3. Be Real
When it comes to technology, I think it is important for us to be real about what problem this piece of technology is promised to solve. Is it really resolving a problem or limitation that you feel is hurting your life or hindering you from loving God and loving others well, or is it creating a problem so that it can then solve it? If technology really does solve a problem, is it the best or only way to solve the problem? Are there other means of doing so that may not have the same sort of side effects, impact, or cost? When it comes to technology, are you purchasing the one that is most cost effective? This might not necessarily mean the cheapest one (as you may need to replace it because it breaks more easily or becomes obsolete sooner due to system updates), but if technology is about amplifying our abilities, our focus should be on solving the problems and not simply having the latest and greatest to impress others.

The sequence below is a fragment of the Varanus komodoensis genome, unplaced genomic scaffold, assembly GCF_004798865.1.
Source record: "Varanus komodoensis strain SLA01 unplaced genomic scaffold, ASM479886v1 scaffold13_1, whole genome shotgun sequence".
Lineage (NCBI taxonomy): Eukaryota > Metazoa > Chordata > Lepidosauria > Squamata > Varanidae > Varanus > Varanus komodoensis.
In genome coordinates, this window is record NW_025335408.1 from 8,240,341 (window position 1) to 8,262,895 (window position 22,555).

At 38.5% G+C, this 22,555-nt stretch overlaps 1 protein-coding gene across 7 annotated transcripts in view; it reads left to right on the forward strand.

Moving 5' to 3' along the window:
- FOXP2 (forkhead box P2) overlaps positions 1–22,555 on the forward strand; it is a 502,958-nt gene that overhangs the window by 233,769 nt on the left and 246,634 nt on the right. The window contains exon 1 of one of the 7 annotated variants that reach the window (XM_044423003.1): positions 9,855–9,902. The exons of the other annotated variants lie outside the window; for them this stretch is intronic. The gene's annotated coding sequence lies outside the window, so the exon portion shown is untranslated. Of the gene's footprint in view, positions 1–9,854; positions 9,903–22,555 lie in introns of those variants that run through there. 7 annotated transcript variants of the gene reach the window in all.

4. Be Reflective (on your priorities)
What is most important in your life? Is technology (in general or types of technology in particular) helping or hindering you from pursuing your priorities? If you are a Christian, your priorities should be to love God and love others. Does technology help you do these things? Of course, the technology might not directly connect you with God or others, but rather may save time and energy to create more space with others. Having some technology that helps in terms of leisure and entertainment is not wrong, as there is value in helping us recharge to serve others. An interesting element of Tony Reinke’s God, Technology, and the Christian Life was his discussion of the Amish and how they think through technology. While we might come to different conclusions, the questions they ask in terms of whether technology will help us love God more and care for our neighbors (or become enthralled with this world and alienated from other neighbors) are ones that I think most of us don’t ask. We wonder if we can afford it or figure it out, not whether or not we should have it (does it help me become who I want to be)?
5. Be Mindful of Others